Companies that use addiction technology should also be requested to finance the set up and operation of world-class technology addiction rehabilitation centers in each and every African country (for both minors and adults). They should also pay additional sin tax – like tobacco and alcohol companies to fund health sector initiatives.
Image does not put food on the table. We need to start insisting that foreign companies offer tangible, meaningful and genuine win-win commercial and social engagement in Africa (incidentally the world’s 8th largest economy by GDP).
I leave you with a proverb: If you want people to buy your cows, do not give them milk for free (or for peanuts)..
Thinking loud. Share widely to stimulate some good debates across the continent. 🙂
Patrick A. M. Maina[Independent Public Policy Analyst – Indigenous Innovations]
On Wednesday, February 13, 2019, 7:49:34 PM GMT+3, Ebele Okobi via kictanet <firstname.lastname@example.org> wrote:
As part of our efforts to expand engagement with the academic community and to create more awareness of and engagement related to content policy development and enforcement, Facebook has developed the “Content Policy Research Initiative” to support external research. The research topic areas of focus for these meetings and the call for proposals (found here) are focused on:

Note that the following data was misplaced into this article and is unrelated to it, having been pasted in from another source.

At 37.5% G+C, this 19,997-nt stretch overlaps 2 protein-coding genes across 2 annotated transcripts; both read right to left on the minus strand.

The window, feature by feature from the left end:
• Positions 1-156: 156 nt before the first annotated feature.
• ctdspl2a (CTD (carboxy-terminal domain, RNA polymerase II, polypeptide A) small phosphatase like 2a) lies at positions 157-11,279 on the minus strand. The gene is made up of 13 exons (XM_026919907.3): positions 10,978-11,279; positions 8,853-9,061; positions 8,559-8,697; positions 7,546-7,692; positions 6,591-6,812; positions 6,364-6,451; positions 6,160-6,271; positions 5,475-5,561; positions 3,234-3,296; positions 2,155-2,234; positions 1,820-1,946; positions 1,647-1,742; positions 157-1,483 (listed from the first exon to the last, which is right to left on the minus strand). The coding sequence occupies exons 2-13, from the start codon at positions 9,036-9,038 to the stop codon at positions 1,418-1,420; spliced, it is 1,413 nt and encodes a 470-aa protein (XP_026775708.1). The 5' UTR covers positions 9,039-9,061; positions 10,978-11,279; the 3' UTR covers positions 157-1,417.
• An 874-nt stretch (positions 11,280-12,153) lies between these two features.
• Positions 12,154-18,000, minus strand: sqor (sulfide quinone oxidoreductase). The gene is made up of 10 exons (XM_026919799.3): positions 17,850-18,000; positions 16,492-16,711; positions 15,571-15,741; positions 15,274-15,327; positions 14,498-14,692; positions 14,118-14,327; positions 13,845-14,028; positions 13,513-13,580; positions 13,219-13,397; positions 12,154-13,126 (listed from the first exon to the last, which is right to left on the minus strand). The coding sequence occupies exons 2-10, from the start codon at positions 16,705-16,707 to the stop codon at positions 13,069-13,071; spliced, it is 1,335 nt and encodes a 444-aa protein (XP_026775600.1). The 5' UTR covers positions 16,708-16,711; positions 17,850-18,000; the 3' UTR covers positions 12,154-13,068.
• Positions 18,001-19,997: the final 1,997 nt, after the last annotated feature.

– Defining and moderating hateful content
– Preventing offline harm from dangerous organizations/groups
Details on the call for proposals:
· Proposals should be between $50-100K (USD) and executed over 12 months
· Proposals should be 2-3 pages are due by March 15
· It is open to applicants worldwide from academic and/or research institutions that are eligible for research funding (this means it means many think tanks and some civil society groups may be eligible)
· The call is global and we are striving for a geographic and topical diversity
· Emerging Scholars are encouraged to apply
We are especially keen to receive proposals from across Africa, so I’m eager to help facilitate this. Do let me know if there are any questions.